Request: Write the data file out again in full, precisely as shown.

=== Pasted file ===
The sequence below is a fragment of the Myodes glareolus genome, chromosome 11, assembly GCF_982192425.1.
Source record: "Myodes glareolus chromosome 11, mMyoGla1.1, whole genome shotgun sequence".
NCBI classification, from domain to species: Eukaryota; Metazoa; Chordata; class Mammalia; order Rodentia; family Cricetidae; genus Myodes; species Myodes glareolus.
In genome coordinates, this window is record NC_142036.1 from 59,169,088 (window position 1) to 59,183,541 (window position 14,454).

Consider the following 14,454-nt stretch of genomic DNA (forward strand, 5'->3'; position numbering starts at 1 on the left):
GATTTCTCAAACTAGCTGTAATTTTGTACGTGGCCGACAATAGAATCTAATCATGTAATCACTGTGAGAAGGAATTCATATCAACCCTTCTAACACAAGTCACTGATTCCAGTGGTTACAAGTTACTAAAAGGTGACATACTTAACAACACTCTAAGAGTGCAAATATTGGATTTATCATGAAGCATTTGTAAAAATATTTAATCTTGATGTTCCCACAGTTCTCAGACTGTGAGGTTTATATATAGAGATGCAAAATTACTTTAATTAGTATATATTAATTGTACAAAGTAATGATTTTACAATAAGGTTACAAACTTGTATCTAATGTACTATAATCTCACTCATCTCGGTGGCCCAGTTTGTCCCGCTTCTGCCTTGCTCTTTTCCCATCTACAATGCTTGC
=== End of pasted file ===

The sequence below is a fragment of the Myodes glareolus genome, chromosome 11, assembly GCF_982192425.1.
Source record: "Myodes glareolus chromosome 11, mMyoGla1.1, whole genome shotgun sequence".
NCBI classification, from domain to species: Eukaryota; Metazoa; Chordata; class Mammalia; order Rodentia; family Cricetidae; genus Myodes; species Myodes glareolus.
In genome coordinates, this window is record NC_142036.1 from 59,169,088 (window position 1) to 59,183,541 (window position 14,454).

Consider the following 14,454-nt stretch of genomic DNA (forward strand, 5'->3'; position numbering starts at 1 on the left):
GATTTCTCAAACTAGCTGTAATTTTGTACGTGGCCGACAATAGAATCTAATCATGTAATCACTGTGAGAAGGAATTCATATCAACCCTTCTAACACAAGTCACTGATTCCAGTGGTTACAAGTTACTAAAAGGTGACATACTTAACAACACTCTAAGAGTGCAAATATTGGATTTATCATGAAGCATTTGTAAAAATATTTAATCTTGATGTTCCCACAGTTCTCAGACTGTGAGGTTTATATATAGAGATGCAAAATTACTTTAATTAGTATATATTAATTGTACAAAGTAATGATTTTACAATAAGGTTACAAACTTGTATCTAATGTACTATAATCTCACTCATCTCGGTGGCCCAGTTTGTCCCGCTTCTGCCTTGCTCTTTTCCCATCTACAATGCTTGC